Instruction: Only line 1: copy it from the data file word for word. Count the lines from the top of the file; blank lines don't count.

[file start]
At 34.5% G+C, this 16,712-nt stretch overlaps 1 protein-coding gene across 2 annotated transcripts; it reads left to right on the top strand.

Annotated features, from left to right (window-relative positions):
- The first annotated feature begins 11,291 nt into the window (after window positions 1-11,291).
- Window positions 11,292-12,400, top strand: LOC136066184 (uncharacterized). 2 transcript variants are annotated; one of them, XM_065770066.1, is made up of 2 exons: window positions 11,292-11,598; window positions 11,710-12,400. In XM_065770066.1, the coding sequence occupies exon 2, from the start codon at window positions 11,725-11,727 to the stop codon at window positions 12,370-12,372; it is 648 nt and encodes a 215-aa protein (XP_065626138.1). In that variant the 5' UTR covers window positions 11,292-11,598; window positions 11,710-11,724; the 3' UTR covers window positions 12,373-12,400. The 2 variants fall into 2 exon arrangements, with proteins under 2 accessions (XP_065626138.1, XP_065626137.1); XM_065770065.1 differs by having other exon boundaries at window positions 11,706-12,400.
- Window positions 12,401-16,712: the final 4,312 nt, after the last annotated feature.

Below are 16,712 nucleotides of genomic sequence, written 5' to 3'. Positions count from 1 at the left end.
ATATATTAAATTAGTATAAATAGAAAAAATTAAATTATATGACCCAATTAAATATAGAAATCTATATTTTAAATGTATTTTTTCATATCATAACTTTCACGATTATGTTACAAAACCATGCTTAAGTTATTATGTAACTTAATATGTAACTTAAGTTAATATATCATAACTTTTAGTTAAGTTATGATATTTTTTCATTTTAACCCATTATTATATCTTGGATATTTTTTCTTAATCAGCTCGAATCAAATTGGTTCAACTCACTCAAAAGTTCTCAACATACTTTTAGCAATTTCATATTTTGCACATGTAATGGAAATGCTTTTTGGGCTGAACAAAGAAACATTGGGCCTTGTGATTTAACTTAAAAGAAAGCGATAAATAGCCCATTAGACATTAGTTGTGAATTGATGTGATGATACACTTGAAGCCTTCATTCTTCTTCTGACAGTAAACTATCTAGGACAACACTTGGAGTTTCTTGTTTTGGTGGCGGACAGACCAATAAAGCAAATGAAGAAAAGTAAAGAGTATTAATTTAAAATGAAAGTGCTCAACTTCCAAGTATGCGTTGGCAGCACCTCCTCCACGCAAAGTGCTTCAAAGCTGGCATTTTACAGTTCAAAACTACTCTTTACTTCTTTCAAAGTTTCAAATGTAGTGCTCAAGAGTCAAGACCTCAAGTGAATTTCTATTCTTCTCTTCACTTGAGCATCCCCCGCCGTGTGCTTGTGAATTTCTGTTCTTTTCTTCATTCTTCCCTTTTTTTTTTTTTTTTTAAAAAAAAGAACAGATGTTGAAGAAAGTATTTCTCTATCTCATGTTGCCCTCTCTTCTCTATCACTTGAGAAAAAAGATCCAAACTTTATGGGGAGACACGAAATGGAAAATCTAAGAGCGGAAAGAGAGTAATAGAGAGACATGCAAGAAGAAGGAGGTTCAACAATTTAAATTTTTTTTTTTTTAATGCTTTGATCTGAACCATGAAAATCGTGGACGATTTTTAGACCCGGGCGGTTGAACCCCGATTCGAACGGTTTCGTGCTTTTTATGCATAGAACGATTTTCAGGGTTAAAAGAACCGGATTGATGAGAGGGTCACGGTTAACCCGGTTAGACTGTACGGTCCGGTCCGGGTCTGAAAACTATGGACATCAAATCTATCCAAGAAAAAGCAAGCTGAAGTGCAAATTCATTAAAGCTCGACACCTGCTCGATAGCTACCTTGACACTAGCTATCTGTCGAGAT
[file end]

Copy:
At 34.5% G+C, this 16,712-nt stretch overlaps 1 protein-coding gene across 2 annotated transcripts; it reads left to right on the top strand.